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BJU Int. 2011 Jun;107(11):1806-10. doi: 10.1111/j.1464-410X.2010.09633.x. Epub 2010 Oct 29.

External validation of a model for tailoring the operative approach to minimally invasive partial nephrectomy.

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Department of Urology, University Hospitals Case Medical Center, Case Western Reserve University, Cleveland, OH, USA.



Therapy (case series).


4. What's known on the subject? and What does the study add? In comparison to open partial nephrectomy, renal hypothermia is not routinely performed when completed laparoscopically, making warm ischemia time (WIT) a critical issue. Given that the duration of renal ischemia is the strongest modifiable surgical risk factor for decreased renal function after partial nephrectomy, efforts to limit ischemic time are of paramount importance. One technical modification during laparoscopic partial nephrectomy (previously reported by Weizer et al.), sought to simplify the technique by obviating the need for hilar clamping and/or suturing based on preoperative tumour characteristics. Ideally this modification would allow the surgeon to significantly decrease or even eliminate WIT in selected cases without compromising oncological efficacy or adversely impact treatment outcomes. This study adds to the growing body of literature that seeks to minimize WIT during minimally-invasive partial nephrectomy (MIPN). We feel that this approach, which simplifies a technically challenging operation while maintaining a low rate of adverse events and positive surgical margins, could potentially have MIPN applied more broadly throughout the urological community and ultimately decrease the preference for radical nephrectomy in cases of T1a tumours.


To externally validate and modify an existing technical strategy of prospectively tailoring one's operative approach to minimally invasive partial nephrectomy (MIPN).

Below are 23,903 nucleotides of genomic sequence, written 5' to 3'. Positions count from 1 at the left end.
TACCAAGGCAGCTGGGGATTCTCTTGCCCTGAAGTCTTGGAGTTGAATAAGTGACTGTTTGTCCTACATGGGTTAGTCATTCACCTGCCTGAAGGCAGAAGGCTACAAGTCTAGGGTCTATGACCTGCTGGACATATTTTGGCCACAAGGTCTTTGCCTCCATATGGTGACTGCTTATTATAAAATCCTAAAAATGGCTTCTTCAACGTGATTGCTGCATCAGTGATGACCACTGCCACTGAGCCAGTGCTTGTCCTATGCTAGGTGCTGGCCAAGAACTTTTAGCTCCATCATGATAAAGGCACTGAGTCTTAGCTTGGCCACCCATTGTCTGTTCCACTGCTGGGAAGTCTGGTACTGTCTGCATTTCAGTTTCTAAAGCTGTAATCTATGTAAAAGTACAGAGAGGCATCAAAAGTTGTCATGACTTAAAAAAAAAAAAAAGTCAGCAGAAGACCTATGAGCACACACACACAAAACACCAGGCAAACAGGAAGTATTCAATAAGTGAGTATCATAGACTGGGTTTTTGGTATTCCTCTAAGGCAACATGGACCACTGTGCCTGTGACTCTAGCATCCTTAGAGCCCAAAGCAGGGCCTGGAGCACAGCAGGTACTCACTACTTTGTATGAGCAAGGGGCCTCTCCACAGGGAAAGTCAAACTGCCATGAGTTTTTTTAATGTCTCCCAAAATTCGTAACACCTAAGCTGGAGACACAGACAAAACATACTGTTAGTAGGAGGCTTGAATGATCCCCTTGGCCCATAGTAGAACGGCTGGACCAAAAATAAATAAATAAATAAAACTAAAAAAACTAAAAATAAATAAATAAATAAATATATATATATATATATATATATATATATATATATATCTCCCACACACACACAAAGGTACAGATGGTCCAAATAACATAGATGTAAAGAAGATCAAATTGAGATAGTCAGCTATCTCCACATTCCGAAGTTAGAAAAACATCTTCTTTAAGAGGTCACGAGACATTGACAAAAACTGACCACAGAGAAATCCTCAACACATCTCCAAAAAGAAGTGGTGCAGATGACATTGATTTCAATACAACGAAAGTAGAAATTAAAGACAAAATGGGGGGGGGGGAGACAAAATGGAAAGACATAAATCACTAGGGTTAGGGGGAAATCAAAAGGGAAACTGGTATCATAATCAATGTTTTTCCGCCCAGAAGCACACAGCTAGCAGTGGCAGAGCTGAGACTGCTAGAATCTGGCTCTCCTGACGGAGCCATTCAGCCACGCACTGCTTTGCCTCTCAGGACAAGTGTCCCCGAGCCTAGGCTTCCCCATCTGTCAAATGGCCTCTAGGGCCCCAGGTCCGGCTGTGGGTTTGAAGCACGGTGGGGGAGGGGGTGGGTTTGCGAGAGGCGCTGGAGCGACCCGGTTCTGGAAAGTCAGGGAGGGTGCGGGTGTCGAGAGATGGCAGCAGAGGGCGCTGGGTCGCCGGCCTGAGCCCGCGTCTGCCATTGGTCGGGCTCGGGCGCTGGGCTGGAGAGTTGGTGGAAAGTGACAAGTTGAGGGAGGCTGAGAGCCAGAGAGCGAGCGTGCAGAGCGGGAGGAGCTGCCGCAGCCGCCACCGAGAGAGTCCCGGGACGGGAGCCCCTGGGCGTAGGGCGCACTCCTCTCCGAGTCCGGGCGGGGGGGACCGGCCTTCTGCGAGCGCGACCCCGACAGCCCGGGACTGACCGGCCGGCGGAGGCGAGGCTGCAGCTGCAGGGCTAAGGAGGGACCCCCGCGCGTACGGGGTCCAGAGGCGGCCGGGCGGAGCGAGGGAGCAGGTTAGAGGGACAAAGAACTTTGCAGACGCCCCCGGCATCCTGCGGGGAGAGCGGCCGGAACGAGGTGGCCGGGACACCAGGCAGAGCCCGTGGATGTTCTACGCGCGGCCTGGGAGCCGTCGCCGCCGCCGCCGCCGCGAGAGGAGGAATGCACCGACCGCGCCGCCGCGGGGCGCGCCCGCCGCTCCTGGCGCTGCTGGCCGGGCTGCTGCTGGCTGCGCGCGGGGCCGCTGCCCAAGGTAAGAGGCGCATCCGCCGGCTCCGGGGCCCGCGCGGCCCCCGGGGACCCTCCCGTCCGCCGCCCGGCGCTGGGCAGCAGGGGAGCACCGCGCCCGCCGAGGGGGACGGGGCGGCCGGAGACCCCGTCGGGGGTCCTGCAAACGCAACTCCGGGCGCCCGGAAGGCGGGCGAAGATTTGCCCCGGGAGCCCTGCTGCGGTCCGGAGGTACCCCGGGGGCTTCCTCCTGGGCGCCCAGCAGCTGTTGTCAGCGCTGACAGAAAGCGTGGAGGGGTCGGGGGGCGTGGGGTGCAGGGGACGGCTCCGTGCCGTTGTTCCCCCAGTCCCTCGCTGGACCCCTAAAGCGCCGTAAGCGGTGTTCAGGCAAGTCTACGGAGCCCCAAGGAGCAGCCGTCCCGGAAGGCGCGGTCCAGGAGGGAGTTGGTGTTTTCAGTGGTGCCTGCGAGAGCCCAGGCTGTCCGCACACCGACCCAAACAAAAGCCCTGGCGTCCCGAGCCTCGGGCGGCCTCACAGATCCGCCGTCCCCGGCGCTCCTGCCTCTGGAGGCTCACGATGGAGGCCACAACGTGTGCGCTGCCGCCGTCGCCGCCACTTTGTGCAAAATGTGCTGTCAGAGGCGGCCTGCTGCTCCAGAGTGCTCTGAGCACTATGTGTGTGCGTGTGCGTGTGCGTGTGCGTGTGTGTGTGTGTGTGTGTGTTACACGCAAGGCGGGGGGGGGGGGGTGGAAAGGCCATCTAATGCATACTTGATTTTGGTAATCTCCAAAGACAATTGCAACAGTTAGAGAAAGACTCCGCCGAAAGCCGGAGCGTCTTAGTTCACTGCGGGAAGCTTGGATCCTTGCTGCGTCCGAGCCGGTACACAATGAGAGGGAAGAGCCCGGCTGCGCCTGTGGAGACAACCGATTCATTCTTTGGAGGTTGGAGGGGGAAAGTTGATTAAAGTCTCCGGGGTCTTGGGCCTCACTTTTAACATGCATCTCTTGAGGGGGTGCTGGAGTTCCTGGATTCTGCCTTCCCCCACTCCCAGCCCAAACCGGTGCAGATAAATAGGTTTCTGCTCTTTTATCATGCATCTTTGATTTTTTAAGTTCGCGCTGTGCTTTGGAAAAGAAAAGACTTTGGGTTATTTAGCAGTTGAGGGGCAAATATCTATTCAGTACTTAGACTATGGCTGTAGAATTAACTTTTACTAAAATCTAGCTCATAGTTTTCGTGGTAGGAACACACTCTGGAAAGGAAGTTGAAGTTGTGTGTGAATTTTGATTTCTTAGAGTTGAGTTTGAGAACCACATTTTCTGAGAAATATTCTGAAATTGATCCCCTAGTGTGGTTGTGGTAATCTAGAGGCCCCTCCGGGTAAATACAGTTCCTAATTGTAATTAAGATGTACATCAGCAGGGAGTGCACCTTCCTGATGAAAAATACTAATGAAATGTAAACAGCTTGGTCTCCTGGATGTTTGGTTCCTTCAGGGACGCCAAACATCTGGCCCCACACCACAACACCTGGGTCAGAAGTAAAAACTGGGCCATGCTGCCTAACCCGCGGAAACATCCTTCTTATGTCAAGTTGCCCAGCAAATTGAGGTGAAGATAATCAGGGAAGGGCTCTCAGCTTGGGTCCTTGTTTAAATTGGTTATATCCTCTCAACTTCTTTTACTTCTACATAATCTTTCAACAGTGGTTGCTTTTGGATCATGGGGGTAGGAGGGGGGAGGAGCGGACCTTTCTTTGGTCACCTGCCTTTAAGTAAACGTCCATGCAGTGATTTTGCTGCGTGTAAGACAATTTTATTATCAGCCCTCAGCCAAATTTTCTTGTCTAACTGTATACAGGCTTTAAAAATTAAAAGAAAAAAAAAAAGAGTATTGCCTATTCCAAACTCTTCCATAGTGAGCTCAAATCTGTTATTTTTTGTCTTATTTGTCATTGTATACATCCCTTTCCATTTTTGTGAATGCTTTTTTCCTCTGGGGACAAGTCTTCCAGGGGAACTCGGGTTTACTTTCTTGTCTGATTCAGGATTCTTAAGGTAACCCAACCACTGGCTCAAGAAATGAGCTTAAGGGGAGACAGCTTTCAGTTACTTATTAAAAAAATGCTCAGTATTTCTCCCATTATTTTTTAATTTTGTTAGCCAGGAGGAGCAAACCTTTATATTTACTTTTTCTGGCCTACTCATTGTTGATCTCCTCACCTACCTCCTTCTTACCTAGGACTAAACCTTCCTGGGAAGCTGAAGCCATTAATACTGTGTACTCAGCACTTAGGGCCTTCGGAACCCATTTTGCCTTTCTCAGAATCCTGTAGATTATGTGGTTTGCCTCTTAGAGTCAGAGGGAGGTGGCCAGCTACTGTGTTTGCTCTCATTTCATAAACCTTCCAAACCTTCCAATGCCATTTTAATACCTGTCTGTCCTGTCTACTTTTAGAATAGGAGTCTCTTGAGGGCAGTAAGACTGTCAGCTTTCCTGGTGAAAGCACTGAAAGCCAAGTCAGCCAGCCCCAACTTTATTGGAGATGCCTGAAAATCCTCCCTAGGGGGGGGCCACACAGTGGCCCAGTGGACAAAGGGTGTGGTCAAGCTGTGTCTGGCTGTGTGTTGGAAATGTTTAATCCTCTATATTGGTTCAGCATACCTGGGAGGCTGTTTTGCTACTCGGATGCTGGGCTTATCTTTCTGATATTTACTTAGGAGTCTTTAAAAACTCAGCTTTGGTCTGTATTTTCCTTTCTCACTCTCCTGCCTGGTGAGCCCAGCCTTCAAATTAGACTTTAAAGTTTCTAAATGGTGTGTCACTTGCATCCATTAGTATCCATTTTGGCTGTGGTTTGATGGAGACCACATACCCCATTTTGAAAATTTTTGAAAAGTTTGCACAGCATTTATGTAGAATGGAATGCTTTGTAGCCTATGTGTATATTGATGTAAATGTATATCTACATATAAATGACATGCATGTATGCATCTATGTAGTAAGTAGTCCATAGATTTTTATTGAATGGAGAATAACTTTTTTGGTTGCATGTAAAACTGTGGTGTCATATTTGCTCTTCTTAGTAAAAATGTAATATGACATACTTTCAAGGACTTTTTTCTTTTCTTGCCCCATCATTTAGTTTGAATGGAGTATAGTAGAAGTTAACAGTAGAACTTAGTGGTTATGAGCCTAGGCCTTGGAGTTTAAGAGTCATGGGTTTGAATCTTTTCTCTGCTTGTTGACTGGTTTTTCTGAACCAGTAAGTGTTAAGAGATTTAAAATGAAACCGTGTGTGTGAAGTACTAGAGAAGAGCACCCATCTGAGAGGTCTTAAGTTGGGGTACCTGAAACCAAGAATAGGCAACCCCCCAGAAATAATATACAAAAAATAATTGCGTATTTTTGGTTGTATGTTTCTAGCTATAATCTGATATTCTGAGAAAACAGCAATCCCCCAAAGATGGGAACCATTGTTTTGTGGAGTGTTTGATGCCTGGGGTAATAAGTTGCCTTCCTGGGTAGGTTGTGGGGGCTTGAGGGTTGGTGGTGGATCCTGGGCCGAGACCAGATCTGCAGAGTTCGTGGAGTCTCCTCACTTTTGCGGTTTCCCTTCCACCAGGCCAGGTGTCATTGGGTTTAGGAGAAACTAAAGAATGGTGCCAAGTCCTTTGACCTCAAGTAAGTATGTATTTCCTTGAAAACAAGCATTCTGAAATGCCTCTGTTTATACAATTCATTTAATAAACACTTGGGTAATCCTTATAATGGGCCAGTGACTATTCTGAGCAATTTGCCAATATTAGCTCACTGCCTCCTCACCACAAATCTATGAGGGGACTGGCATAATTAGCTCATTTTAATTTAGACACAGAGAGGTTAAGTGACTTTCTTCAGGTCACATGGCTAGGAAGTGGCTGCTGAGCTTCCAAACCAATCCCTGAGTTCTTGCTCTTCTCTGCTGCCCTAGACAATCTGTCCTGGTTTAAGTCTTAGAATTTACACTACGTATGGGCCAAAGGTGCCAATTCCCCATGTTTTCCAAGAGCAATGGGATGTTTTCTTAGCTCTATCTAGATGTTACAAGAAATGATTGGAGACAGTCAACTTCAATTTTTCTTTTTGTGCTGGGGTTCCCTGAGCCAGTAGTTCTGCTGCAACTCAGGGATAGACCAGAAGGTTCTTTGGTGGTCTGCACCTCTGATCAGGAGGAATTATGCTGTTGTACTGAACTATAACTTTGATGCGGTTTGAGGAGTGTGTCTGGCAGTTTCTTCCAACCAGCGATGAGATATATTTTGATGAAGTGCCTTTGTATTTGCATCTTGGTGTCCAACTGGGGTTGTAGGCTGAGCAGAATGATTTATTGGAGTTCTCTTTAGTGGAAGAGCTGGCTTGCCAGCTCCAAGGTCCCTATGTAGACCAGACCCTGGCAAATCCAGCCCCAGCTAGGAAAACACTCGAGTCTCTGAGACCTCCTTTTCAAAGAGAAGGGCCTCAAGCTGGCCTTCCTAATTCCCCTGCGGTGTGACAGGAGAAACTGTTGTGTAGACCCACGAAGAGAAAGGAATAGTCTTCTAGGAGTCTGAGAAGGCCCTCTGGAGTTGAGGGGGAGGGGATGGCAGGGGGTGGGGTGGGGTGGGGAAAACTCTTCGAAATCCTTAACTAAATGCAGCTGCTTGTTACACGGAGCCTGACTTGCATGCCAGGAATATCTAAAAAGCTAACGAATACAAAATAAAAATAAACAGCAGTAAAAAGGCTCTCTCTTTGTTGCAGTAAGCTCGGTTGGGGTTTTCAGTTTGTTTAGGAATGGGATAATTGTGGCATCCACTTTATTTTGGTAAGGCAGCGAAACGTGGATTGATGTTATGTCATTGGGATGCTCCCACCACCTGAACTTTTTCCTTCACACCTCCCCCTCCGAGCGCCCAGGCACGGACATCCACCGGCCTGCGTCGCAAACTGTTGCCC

We prospectively applied the model used in this strategy to evaluate 44 consecutive patients who underwent MIPN between August 2006 and August 2008. Patients were divided into four groups according to tumour depth of penetration or entry into the collecting system. Group 1 (n=9, 20%) underwent MIPN without clamping the renal hilum or parenchymal suturing. Group 2 (n=2, 5%) underwent clamping but not suturing. Group 3 (n=21, 48%) underwent clamping and suturing. Group 4 (n=12, 27%) underwent clamping, renal sinus reconstruction and suturing. We then assessed the peri- and postoperative outcomes, tumour histopathology and complications for each group.


All patients had successful procedures according to the strategic model. The mean operative time was 246 (105-420) min and the mean estimated blood loss was 177 (25-1000) mL. When patients were stratified by clamping vs no clamping, the only significant variables between the two groups were operative time (245 vs 203 min) and pathology (83% vs 44% malignant). Six patients in the clamping group had postoperative complications (three had delayed bleeding, two had pneumonia, and one had infected urinoma) vs one patient in the no-clamping group who had prolonged ileus (P>0.05). Mean hospital stay was comparable in both groups (2.6 vs 3 days).


Minimally invasive partial nephrectomy can be tailored according to tumour location, avoiding unnecessary clamping and/or suturing of the kidney without negatively affecting treatment outcomes.

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